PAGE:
For background, my gay friend is a woman who gets hung up on language, and meaning and intention, until it drives me fucking mental, but what this means is that she doesn’t really find a lot of the words (and attached identities and scenes) generated by and for the LGBT community representative of who she is, and isn’t content to use them when they’re not accurate. To simplify for people she will often call herself ‘mostly gay’, because though she has had, and enjoyed, relationships with men before, she largely prefers women, to the point that ‘bisexual’ would be less than a truth…but not purely enough that declaring herself ‘just gay’ would be any more correct. She is the same woman who spent years trying to find a word to describe her internal feelings about her own gender because the word ‘genderqueer’ is politicised and also, most importantly, Not Quite Correct for her situation.
She is a woman who understands not fitting into an L G B or T mold.
Over our chats she kind of un-muddied the waters for me, and eventually I realised I had stopped using (and identifying with) the word transgendered for the same reason I stopped trying to fit my sexuality into a box (“I like boys and I like girls.” “So you’re bisexual?” “No.”), and the same reason my friend refused to be labeled genderqueer when it didn’t quite fit – what transgendered meant to other people, wasn’t what it meant to me, and, over time, I had gotten to a place where I (subconsciously, at first) refused to be classified by a set of circumstances and assumptions that did not apply to me at all. I didn’t identify with the scene, and I didn’t identify with the struggles and shared history of so many transgendered people that the word brought to people’s minds. It wasn’t me, and it wasn’t what I wanted transgendered to mean when I said it, so I guess I had just stopped saying. In fact, I didn’t know what ‘being transgendered’ meant to me at all anymore.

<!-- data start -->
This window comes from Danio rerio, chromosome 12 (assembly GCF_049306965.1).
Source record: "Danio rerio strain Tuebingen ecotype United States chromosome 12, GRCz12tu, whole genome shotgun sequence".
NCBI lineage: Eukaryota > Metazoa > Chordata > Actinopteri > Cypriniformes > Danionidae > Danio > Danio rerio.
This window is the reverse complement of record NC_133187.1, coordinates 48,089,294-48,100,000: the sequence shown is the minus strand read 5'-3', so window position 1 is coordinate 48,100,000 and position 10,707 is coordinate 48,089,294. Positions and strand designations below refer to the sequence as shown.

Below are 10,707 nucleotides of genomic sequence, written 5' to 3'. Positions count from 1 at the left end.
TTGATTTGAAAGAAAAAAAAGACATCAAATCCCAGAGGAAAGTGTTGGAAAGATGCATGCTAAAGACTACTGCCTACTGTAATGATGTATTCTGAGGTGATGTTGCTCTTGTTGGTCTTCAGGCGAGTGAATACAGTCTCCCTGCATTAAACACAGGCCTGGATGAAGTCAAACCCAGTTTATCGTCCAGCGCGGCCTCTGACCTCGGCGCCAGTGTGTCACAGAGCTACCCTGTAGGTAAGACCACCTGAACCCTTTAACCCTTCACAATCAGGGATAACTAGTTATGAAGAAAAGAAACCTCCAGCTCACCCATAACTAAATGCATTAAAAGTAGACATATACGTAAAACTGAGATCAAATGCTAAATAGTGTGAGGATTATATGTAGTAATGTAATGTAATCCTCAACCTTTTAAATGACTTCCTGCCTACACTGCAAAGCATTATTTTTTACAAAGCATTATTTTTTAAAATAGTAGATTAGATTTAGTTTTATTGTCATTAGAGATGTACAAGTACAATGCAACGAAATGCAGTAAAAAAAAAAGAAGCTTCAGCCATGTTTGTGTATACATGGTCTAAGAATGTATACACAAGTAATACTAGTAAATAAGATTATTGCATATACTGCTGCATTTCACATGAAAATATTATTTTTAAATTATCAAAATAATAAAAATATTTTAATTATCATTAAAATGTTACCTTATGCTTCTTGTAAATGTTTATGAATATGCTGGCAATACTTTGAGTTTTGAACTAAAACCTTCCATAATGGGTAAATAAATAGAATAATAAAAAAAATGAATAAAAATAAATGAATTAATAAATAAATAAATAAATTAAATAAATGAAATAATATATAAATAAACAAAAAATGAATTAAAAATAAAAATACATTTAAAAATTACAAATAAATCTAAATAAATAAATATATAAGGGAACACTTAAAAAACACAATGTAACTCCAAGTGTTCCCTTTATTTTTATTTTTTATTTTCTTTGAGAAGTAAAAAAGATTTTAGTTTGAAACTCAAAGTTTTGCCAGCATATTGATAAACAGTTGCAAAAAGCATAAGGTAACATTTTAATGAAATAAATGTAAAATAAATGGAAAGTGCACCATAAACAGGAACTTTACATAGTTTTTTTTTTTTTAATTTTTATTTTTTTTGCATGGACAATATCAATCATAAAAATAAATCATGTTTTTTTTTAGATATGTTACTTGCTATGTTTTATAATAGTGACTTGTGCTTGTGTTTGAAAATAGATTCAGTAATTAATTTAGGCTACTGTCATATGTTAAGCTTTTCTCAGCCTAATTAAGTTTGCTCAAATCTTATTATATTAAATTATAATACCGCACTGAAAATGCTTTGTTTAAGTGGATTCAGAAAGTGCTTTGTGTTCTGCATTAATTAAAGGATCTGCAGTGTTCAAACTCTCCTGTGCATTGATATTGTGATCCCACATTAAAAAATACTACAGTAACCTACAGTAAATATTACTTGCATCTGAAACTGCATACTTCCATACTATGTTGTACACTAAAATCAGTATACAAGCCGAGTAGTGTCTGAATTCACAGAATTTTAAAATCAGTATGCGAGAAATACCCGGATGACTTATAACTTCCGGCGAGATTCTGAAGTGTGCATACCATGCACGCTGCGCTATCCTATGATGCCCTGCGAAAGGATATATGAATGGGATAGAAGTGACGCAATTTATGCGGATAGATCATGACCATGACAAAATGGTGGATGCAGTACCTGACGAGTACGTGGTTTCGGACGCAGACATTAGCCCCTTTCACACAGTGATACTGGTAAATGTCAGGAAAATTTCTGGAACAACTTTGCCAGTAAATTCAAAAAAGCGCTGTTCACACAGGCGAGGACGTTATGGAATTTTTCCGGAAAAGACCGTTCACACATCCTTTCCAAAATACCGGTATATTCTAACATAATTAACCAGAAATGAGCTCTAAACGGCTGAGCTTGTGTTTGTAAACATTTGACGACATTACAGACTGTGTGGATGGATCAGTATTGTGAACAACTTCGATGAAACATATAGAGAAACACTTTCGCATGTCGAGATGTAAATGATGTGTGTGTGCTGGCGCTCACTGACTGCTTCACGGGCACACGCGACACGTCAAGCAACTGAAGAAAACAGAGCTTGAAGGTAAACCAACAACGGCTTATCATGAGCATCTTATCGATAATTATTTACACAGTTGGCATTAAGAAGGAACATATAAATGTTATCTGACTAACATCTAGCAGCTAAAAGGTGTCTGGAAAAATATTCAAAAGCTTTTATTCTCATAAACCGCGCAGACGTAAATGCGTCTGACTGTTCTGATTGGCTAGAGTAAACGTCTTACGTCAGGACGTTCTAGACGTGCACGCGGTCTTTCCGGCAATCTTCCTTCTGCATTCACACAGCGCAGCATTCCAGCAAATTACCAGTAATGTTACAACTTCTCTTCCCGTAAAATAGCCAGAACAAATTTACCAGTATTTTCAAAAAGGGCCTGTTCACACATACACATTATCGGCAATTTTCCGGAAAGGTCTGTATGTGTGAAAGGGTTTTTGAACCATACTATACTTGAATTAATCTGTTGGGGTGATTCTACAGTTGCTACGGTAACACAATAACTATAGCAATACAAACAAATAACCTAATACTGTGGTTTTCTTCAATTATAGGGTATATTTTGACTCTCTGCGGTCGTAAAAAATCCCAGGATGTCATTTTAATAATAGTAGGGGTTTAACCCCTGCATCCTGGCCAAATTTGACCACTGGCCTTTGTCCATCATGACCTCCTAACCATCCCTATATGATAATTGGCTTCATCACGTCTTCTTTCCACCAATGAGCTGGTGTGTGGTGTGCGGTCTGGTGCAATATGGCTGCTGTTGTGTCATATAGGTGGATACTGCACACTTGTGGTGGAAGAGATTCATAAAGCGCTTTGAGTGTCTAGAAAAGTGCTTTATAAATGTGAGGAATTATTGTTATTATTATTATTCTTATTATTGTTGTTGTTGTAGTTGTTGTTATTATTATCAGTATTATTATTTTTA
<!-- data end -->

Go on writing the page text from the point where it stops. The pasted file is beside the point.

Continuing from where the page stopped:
And I’m still not sure. The way I use it has become increasingly inconsistent; sometimes I use it to describe what is strictly a medical issue, and sometimes I use it to describe who or what I am and proceed to feel weird about it for the rest of the day, and sometimes I don’t use it at all, when even by my own very loosely defined standards it would be totally appropriate. About the only thing I do know is that my relationship with the word is complicated and conflicted and hard to define personally and even harder to explain to anyone else without sounding like a jerk.
English is stupid.
Molly is a nightmare made flesh in service to eldritch horrors from beyond the stars. She likes online shopping, doting on her cat and posting to her blog.